Please don't hesitate to contact me if you have any comments about my submission. I look forward to hearing your views in due course.


http://www.fulltimemothers.org/submissions/greenwich_carers.html

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iVillage Member
Registered: 12-31-2008
Tue, 04-14-2009 - 5:50pm

Good point, but I think the debate is over federal guidelines though.


I don't know if this helps, but there's a chart on this site: http://www.taxfoundation.org/research/show/22600.html


Maybe I am misinterpreting this, but if the cap for EIC is $48,000, doesn't that fall under middle class?


iVillage Member
Registered: 02-07-2009
Tue, 04-14-2009 - 6:11pm

I was mistaken about the $48,000 figure.

According to my 2008 tax booklet the maximums are:

2 or more qualifying children, single filer $38,646

2 or more qualifying children joint filers $41,646

1 qualifying child single filer $33,995

1 qualifying child joint filer $36,995

No children, single filer $12,980

No children joint filer, $15,800.

I would not consider any of those amounts to be middle income.

iVillage Member
Registered: 02-22-2007
Tue, 04-14-2009 - 6:16pm
Yep, where I live, $48,000 for a family of four means you are probably struggling pretty hard.

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Why hide your light under a bushel of bears, I ask you?

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Why hide your light under a bushel of bears, I ask you?
iVillage Member
Registered: 02-22-2007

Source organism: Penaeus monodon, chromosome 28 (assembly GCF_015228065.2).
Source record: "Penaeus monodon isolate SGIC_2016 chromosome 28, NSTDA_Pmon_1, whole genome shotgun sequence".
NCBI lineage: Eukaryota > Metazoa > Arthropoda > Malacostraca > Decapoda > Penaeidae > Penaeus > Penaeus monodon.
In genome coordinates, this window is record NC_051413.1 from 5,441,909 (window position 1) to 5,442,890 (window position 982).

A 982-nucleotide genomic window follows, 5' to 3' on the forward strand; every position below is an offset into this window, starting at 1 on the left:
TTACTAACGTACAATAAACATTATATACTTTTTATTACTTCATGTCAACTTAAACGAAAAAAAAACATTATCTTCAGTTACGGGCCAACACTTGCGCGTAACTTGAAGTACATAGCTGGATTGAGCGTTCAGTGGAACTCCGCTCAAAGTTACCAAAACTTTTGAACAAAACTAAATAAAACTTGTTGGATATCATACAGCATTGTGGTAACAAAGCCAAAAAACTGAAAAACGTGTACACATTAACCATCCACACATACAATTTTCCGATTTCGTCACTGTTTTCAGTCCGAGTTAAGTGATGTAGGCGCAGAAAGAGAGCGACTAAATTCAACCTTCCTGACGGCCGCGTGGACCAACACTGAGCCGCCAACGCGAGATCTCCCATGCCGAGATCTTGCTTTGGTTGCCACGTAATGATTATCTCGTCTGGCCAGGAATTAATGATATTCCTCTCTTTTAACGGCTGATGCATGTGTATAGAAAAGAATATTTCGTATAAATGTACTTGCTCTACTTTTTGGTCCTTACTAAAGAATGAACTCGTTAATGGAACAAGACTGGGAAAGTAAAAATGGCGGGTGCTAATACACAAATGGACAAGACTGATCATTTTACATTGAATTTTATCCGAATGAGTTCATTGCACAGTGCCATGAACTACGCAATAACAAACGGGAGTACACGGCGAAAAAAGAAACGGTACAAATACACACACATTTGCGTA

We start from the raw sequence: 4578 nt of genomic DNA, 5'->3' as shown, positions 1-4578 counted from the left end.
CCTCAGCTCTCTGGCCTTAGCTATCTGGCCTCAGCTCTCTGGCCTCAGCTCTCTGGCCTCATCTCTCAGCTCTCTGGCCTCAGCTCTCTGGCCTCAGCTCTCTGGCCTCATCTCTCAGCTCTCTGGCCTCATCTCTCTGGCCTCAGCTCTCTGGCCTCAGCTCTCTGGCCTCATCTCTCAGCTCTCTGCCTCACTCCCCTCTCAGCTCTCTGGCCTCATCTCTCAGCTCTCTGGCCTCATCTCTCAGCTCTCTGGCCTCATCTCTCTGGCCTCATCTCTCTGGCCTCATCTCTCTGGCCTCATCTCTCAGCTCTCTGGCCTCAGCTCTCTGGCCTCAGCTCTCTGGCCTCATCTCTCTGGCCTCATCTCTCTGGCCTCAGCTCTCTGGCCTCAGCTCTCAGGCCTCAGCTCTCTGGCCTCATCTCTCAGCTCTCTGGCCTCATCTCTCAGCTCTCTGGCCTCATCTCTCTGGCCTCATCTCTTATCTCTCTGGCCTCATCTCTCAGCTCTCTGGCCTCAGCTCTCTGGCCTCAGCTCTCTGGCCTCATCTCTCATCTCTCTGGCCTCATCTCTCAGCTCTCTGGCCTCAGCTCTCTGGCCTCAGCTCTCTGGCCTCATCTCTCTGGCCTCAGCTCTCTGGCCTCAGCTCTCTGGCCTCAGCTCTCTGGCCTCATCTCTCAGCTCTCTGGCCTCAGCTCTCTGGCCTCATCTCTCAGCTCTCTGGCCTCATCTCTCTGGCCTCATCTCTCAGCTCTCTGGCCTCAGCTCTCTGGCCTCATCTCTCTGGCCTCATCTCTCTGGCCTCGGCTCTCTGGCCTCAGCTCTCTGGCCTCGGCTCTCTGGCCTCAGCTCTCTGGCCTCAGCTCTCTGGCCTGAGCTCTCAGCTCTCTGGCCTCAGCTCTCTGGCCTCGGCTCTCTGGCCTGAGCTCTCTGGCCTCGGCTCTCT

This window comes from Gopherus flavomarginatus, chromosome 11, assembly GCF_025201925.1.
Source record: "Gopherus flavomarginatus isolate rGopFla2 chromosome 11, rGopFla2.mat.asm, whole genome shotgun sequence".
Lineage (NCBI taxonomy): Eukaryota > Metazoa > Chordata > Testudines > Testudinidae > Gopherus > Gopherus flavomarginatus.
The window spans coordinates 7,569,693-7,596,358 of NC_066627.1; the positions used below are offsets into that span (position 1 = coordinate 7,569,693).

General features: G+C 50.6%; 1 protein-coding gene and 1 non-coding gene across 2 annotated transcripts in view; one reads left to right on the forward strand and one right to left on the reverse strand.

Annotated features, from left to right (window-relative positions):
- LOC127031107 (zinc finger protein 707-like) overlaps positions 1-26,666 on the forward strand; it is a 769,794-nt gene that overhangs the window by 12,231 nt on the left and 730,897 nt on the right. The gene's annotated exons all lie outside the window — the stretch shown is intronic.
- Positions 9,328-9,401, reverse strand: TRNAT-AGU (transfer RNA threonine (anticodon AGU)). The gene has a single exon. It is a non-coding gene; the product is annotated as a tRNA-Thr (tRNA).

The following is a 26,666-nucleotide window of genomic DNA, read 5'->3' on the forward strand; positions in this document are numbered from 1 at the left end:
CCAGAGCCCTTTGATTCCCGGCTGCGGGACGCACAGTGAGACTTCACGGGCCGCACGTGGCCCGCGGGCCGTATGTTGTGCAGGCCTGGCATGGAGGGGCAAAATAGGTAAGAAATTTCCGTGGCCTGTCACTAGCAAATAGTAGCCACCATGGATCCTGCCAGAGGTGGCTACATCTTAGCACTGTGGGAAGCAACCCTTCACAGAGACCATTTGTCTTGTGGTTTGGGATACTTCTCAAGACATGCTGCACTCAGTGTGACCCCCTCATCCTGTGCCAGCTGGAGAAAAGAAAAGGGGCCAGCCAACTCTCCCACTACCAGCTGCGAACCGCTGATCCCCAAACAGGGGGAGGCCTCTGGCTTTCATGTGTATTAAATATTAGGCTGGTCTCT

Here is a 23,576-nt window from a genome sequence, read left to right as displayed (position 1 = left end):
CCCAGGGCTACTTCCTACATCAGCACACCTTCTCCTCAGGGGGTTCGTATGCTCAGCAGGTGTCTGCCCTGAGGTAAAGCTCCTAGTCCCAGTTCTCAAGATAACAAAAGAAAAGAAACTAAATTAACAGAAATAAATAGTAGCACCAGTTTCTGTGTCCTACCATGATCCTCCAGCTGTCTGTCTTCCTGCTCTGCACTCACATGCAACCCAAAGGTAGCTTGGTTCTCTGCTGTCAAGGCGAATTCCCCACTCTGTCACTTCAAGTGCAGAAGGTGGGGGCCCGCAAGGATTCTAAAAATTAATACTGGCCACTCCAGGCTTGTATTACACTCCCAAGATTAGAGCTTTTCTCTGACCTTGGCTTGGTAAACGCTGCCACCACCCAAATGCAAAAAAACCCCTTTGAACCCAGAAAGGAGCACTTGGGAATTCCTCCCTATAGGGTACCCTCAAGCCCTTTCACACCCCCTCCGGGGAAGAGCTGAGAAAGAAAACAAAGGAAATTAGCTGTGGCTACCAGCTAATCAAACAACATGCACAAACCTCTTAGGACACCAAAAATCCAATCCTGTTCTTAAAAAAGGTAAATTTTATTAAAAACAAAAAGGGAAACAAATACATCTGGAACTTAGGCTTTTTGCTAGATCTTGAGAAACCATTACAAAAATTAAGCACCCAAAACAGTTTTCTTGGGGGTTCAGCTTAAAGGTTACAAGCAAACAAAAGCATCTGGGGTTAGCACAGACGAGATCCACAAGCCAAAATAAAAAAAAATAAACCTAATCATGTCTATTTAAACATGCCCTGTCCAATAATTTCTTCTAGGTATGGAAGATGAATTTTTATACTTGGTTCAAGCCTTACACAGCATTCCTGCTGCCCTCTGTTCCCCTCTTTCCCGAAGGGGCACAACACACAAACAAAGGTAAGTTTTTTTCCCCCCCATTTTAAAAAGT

Tue, 04-14-2009 - 6:18pm
You're right about that. I think the federal poverty guidelines are ridiculously skewed though.

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Why hide your light under a bushel of bears, I ask you?

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Why hide your light under a bushel of bears, I ask you?
iVillage Member
Registered: 08-31-2008
Tue, 04-14-2009 - 6:22pm
The cap for EIC in 2008 for MFJ with 2 or more children is $37,263.
iVillage Member
Registered: 08-31-2008
Tue, 04-14-2009 - 6:27pm
Is median income and middle class interchangeable terms?
iVillage Member
Registered: 12-31-2008
Tue, 04-14-2009 - 6:35pm

>>I would not consider any of those amounts to be middle income.<<


That might be so, but I think it only matters what the government considers middle class. My understanding, which opinions vary, is ppl making between $25,000 - $100,000 a year. So, wouldn't some ppl within that range qualify for an EIC?


iVillage Member
Registered: 04-22-2005
Tue, 04-14-2009 - 6:42pm
I totally agree about the poverty guidelines being skewed.
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iVillage Member
Registered: 03-24-2009
Tue, 04-14-2009 - 7:52pm
It's a little under $42k for a married couple.
iVillage Member
Registered: 07-17-2007
Tue, 04-14-2009 - 8:09pm

By the local government, yes. A few years ago our county did some sort of study that resulted in a determination that our local poverty line for a family of four is $68k (or around there). A family can qualify for housing subsidies and make up to $100k.

The federal poverty level is a made up thing anyway. In the 1960's a person at HHS went out and determined that the average family spends 1/3 of its income on food. She then went out and priced what ti would cost to feed a family nutritious but inexpensive food and multiplied it by 3 and voila that wit basically the same formula they have been using ever since. Unfortunately, food has decreased in relative cost and housing has increased. Now the average family spends about 15% of its income on food. It is recognized that the "official" federal poverty level is too low. That is why you see families qualifying for services at 150% or 200% of the "official" poverty level.